Thursday, 20 October 2005

MMP or not?

The MMP electoral system used in New Zealand and Germany is a mess. Sure, we can look forward every three years or so to several weeks of no government -- something for which we can at least be thankful -- but when the new Government is inevitably formed it frequently looks like a mongrel combination of both fish and fowl, and it frequently ends up spending even more than it would otherwise due to the need to buy off smaller parties (did someone say Families Commission, solar panels and Superannuation?).

Political paralysis is one of the features of the MMP system; while all the MMP-generated ducking and shoving does perhaps discourage significant reform, when the appetite for reform is mostly in the direction of more government rather than less, it seems to me that any paralyis is a good thing. When 'reform' means the imposition of more meddling, as it usually does in Helengrad, then a handbrake is what you need, not the promise of an open road. Frederic Sautet of the Austrian Economist has surveyed the landscape after the recent German and NZ elections however, and he disagrees:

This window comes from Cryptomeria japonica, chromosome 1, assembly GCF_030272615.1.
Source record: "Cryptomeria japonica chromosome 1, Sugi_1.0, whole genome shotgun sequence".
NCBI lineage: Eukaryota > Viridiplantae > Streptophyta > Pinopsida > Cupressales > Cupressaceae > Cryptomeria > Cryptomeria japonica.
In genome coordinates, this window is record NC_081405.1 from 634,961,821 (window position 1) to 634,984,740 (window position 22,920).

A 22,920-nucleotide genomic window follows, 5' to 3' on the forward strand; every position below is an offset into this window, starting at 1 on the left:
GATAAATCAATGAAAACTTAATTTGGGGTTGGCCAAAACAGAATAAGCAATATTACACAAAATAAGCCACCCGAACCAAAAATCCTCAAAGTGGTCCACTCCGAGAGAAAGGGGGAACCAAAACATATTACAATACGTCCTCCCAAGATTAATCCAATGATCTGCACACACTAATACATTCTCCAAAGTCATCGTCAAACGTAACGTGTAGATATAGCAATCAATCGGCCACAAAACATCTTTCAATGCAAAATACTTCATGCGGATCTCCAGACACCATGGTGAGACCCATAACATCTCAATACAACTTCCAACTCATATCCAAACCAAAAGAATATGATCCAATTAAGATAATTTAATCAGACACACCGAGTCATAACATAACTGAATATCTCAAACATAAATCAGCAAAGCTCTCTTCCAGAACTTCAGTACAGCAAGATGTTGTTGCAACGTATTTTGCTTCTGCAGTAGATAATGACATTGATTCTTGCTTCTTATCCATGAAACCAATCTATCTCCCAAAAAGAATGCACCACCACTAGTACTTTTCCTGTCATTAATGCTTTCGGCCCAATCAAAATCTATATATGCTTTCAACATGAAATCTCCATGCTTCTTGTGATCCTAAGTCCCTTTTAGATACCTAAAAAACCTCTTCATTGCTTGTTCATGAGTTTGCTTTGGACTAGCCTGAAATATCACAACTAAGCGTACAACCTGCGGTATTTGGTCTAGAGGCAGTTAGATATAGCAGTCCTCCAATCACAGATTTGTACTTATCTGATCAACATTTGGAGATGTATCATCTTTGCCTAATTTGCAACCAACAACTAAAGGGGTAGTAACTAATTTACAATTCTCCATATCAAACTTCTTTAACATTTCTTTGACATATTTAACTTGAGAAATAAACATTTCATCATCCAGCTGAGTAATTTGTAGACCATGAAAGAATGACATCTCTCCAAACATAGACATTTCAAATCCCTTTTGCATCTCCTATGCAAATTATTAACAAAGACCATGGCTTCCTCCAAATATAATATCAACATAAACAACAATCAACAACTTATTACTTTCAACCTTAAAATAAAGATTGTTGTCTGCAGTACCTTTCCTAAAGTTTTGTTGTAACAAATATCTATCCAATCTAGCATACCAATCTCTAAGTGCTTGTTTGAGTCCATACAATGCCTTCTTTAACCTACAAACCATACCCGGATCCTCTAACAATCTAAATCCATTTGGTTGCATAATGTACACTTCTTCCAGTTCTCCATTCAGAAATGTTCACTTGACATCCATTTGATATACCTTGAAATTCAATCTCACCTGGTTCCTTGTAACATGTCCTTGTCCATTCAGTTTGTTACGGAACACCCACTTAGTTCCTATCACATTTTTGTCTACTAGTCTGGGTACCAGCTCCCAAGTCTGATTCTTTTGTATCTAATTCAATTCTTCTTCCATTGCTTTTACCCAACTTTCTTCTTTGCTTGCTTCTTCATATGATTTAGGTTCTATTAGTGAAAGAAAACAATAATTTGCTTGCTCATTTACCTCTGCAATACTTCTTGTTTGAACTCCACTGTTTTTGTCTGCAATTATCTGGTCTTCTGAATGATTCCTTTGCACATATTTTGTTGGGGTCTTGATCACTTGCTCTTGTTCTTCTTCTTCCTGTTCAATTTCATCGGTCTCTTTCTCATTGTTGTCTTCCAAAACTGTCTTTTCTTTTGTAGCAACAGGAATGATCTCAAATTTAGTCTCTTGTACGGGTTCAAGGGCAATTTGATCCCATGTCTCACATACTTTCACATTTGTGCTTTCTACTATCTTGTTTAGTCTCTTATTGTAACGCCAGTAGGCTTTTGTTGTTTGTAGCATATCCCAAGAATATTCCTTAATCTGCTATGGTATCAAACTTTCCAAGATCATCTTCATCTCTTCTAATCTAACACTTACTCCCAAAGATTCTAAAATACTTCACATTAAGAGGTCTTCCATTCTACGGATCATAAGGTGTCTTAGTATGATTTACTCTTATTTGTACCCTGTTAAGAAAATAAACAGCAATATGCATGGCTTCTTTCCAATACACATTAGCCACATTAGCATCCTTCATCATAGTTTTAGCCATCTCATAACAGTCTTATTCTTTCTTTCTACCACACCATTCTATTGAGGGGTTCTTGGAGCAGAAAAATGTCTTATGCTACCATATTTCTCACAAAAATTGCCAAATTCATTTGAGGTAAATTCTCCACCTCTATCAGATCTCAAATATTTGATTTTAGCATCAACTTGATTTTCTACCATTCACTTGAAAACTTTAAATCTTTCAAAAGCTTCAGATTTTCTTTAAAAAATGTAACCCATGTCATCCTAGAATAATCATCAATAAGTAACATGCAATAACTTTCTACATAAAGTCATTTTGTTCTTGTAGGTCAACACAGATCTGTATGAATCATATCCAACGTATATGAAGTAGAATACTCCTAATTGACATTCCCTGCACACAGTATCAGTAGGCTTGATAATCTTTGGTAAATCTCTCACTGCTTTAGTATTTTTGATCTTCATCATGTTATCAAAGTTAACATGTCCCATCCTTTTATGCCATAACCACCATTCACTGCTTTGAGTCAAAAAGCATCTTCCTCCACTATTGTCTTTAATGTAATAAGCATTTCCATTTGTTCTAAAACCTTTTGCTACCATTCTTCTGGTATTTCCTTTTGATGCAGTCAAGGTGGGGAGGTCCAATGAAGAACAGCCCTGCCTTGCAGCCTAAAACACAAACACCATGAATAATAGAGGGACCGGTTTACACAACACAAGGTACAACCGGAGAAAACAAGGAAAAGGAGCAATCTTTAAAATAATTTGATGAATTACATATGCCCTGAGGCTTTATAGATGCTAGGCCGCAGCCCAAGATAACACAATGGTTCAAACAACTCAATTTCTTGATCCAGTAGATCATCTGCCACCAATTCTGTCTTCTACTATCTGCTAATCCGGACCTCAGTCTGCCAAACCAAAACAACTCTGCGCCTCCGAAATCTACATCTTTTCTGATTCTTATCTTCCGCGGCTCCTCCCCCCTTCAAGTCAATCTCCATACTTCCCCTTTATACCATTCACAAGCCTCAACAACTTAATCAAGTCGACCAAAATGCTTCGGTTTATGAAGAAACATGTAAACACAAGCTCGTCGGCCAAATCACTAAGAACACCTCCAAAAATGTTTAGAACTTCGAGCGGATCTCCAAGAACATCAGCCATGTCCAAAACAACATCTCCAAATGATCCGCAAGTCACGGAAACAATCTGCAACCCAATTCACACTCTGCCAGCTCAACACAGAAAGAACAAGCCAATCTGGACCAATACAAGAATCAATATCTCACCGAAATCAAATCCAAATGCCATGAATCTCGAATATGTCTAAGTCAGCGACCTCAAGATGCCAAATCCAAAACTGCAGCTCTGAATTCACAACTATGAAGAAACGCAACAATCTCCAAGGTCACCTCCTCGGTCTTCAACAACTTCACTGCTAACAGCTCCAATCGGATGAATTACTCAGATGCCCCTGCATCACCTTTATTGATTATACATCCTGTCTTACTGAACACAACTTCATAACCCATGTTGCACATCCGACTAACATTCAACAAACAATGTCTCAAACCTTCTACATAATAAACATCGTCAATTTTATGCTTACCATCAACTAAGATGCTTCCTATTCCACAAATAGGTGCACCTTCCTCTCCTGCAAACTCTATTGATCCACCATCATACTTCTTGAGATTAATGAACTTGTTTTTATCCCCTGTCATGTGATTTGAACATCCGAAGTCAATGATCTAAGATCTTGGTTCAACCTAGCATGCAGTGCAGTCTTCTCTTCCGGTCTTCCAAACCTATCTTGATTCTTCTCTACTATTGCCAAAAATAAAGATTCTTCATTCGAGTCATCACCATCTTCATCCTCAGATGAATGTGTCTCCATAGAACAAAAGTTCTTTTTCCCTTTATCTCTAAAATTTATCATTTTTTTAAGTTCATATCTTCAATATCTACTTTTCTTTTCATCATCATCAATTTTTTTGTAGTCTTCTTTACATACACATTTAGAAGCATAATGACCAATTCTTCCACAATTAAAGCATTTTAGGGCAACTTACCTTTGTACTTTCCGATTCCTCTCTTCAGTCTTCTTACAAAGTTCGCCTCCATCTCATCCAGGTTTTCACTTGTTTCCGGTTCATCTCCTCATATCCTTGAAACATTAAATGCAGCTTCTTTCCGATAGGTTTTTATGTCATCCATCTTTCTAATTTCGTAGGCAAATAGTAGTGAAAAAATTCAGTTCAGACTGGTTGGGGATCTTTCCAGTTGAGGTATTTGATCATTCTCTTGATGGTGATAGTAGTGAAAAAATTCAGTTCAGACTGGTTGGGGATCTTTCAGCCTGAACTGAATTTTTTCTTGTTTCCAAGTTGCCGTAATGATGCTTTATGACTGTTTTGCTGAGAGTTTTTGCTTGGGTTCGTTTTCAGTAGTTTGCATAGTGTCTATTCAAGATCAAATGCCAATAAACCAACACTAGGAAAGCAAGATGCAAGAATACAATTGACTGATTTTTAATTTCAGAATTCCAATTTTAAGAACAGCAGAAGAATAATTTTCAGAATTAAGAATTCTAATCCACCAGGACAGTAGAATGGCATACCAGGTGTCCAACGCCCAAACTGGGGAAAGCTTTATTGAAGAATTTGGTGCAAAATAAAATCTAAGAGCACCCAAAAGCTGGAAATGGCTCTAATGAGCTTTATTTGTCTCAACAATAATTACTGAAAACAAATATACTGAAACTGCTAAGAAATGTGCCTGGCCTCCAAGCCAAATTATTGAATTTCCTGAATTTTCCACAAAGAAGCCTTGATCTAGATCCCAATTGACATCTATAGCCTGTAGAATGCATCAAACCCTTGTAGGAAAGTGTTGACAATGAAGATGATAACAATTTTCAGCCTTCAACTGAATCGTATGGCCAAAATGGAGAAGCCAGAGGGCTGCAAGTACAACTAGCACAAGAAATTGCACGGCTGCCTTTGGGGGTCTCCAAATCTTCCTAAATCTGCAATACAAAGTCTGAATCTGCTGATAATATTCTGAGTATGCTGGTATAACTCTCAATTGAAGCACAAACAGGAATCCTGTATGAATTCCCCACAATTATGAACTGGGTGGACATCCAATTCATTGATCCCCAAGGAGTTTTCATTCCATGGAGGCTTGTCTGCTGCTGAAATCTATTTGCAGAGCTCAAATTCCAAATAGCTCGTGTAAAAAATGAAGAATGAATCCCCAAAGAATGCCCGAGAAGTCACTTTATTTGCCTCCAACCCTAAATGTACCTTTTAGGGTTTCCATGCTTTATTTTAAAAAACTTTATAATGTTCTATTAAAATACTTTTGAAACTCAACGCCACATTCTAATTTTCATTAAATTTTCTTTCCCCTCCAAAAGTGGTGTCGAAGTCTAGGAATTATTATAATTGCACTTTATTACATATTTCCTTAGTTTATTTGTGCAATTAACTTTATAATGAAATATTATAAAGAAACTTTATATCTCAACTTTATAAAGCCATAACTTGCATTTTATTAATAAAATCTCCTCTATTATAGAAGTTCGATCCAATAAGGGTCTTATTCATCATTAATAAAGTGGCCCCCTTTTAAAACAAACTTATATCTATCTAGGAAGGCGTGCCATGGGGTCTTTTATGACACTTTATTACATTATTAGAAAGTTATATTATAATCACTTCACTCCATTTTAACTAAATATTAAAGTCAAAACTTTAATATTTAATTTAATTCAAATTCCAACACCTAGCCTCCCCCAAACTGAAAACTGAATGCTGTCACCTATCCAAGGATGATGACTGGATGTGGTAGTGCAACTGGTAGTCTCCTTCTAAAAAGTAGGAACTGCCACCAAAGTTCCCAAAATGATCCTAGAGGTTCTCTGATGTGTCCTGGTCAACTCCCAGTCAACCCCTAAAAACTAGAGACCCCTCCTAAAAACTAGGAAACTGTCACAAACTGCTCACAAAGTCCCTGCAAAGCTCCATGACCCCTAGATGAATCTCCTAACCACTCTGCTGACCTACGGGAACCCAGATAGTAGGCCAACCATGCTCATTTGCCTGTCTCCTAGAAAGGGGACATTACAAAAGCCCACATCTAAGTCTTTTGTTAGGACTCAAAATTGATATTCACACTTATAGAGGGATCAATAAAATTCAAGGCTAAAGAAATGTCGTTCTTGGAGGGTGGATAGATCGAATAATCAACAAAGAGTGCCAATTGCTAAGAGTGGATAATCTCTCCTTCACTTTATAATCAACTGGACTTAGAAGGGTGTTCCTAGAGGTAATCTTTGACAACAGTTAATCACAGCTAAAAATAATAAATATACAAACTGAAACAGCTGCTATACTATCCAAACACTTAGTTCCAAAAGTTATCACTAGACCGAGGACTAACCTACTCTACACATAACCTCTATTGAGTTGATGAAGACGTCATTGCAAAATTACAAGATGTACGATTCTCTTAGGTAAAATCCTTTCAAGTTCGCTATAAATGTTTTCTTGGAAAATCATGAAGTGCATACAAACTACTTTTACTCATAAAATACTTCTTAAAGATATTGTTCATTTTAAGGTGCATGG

Germany and New Zealand are in difficult situations: they both have similar electoral systems and they both have coalition governments. Whether Merkel will be able to implement social change à la Ludwig Erhard is difficult to say. While this is what Germany badly needs, my guess is that it won’t happen. As for Clark, she will be in the hands of her coalition partners and more backsliding is to be expected for the next three years in NZ.
In Clark's case, 'backsliding' is to be encouraged; imagine what she'd be doing if she really had her druthers.

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